National Security Cases

A. United Kingdom

 

T1: National Service Act, 1947. Put forward by the Labour Party government as a means of reinstituting conscription, the bill was supported by the Conservatives but opposed by an important segment of the Labour Party. Dates of debate: 31 March, 1 April, 22 May (contains Parliamentary information licensed under the Open Parliament Licence v3.0). Key vote at end of second day (to continue debate and not kill the bill): 386 yes, 85 no. 53 coded speeches.

T2: Resolution supporting British forces in the Persian Gulf, 1991. Put forward by the Conservative government, with a Labour Party amendment, as a quasi-authorization for combat operations against Iraq's occupation of Kuwait, the bill was supported by the front bench of the Labour Party but opposed by Labour's left wing. Dates of debate: 15 January, 21 January (contains Parliamentary information licensed under the Open Parliament Licence v3.0). Key vote at end of second day (on the motion, as amended): 563 yes, 34 no. 60 coded speeches.

 

T3: Resolution supporting possible UK military action against Syrian military forces, 2013. Put forward by the Conservative-Liberal Democrat coalition government as a means of preventing and deterring further use of chemical weapons, the bill was opposed by the Labour Party and segments of the Conservative and Liberal Democratic parties. Date of debate: 29 August (contains Parliamentary information licensed under the Open Parliament Licence v3.0). Key vote at end of debate (on the motion): 272 yes, 285 no. 64 coded speeches.

B. Germany

T1: European Defense Community (Wehrdebatte), 1952. Put forward by the CDU-dominated coalition government to authorize rearmament, via membership in the proposed European Defense Community, the bill was opposed by the SPD, KPD, and a few smaller parties. Dates of debate: 7 February, 8 February. Key vote at end of second day (on the bill): 204 yes, 156 no. 47 coded speeches.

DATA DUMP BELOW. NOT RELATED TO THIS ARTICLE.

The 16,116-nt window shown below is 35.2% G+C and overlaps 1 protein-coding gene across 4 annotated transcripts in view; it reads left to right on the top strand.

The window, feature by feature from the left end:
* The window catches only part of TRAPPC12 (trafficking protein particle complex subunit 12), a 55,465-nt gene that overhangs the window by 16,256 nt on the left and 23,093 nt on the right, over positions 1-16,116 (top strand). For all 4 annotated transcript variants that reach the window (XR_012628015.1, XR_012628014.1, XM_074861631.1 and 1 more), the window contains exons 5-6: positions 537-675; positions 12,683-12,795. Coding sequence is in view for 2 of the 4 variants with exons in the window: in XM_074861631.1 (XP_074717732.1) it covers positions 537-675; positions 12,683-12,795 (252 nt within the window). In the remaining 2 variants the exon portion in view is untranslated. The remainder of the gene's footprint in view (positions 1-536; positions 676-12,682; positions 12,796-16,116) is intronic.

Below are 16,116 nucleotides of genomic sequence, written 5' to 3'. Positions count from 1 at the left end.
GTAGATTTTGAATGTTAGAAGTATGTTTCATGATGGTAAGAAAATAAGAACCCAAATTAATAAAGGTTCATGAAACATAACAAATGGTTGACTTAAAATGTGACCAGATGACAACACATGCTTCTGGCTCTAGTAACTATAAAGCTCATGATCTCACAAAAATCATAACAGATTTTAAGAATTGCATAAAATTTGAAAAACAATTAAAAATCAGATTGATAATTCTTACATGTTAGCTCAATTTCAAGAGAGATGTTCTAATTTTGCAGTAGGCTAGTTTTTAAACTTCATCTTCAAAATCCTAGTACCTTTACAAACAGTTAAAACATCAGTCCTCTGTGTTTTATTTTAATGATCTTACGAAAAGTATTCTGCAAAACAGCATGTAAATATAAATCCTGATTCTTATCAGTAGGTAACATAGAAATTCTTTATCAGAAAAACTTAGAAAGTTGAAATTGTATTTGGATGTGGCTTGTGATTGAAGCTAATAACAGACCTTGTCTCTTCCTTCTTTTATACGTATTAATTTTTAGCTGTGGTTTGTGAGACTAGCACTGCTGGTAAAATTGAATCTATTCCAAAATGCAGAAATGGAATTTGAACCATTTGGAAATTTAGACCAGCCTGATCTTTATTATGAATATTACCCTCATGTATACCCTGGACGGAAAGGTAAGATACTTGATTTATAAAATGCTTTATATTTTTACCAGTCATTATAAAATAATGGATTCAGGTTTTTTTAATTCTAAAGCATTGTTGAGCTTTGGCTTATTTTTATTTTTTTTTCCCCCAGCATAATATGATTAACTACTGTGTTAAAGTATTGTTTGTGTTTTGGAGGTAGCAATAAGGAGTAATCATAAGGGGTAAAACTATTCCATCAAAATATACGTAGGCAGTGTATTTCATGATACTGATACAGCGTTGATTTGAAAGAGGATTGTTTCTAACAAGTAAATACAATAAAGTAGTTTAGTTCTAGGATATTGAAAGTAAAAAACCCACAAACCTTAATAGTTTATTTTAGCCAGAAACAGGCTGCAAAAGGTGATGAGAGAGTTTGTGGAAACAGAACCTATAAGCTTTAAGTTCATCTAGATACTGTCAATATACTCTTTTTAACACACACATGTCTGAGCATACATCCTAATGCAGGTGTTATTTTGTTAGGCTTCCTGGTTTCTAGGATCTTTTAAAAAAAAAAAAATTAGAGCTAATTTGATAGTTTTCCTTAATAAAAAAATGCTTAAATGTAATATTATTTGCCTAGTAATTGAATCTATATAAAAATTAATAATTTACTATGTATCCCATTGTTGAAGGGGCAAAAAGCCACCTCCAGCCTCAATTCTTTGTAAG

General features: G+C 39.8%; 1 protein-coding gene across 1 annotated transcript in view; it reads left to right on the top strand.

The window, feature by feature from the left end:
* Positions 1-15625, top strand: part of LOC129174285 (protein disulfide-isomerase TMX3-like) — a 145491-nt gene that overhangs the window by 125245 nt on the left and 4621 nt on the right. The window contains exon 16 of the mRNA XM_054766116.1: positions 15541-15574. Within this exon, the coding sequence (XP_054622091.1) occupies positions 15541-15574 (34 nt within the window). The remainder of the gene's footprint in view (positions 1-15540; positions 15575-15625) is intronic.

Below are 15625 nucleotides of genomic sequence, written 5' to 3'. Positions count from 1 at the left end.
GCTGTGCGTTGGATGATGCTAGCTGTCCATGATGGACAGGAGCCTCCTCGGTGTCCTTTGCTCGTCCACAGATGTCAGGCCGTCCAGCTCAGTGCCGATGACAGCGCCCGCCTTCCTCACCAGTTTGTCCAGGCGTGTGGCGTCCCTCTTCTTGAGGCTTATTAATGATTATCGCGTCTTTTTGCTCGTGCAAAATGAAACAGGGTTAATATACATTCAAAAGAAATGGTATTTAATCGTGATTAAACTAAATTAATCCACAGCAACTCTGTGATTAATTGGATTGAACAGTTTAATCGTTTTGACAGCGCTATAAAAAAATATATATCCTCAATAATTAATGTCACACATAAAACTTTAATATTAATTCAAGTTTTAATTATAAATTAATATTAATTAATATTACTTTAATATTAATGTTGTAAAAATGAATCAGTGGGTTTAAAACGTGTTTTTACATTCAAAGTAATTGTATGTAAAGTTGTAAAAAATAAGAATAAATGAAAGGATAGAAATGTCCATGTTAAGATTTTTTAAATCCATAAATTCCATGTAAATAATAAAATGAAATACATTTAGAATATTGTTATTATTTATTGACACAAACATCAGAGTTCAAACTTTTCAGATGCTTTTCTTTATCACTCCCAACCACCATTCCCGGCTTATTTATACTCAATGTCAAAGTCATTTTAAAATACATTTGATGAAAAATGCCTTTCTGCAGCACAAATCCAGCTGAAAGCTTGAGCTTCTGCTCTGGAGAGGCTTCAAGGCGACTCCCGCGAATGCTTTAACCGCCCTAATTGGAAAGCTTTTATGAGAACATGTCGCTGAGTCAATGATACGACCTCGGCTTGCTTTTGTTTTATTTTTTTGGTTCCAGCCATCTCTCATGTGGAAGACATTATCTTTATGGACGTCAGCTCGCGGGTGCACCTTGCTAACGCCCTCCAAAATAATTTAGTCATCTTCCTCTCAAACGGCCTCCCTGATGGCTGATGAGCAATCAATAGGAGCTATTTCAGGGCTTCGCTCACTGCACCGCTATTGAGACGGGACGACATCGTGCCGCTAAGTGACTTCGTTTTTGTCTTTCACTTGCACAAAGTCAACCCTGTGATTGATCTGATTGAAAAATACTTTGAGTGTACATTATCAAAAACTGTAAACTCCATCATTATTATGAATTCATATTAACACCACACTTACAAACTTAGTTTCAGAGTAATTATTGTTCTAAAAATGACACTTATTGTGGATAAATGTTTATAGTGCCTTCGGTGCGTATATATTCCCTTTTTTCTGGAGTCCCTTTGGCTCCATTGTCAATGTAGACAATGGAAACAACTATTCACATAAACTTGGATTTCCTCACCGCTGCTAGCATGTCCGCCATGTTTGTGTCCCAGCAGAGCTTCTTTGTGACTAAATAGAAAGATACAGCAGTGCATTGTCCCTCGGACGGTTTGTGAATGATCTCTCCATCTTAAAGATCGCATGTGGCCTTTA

T2: Gulf War, 1991. Put forward by the SPD opposition, with support from a few other MPs, to refuse the CDU-dominated coalition government's policy of supporting military action by the US and other states against Iraq's annexation of Kuwait. Dates of debate: 14 January, 17 January. Key vote at end of debate (on the SPD motion): 227 yes, 353 no. 17 coded speeches.​

T3: Fighting terrorism (in Afghanistan), 2001. Put forward by the SPD-Green coalition government as a vote of confidence to its policy of supporting the commitment of German armed forces to combat in Afghanistan, the resolution was opposed by the CDU-CSU-FDP opposition as a ploy to hold the coalition together. Dates of debate: 8 November, 16 November. Key vote at end of debate (on the motion): 336 yes, 326 no. 29 coded speeches.

C. Japan

T1: San Francisco (Peace) and U.S.-Japan Security Treaties, 1951. Put forward by Liberal government to ratify both treaties; treaties were opposed by the Social Democratic and Communist opposition, though several of the former split, opposing only the security treaty. Dates of debate: 26 October (lower house), 18 November (upper house). Key votes at end of debate (on ratification): peace treaty, lower house: 307 yes, 47 no; security treaty, lower house: 284 yes, 71 no; peace treaty, upper house: 174 yes, 45 no; security treaty, upper house: 147 yes, 76 no. 15 coded speeches.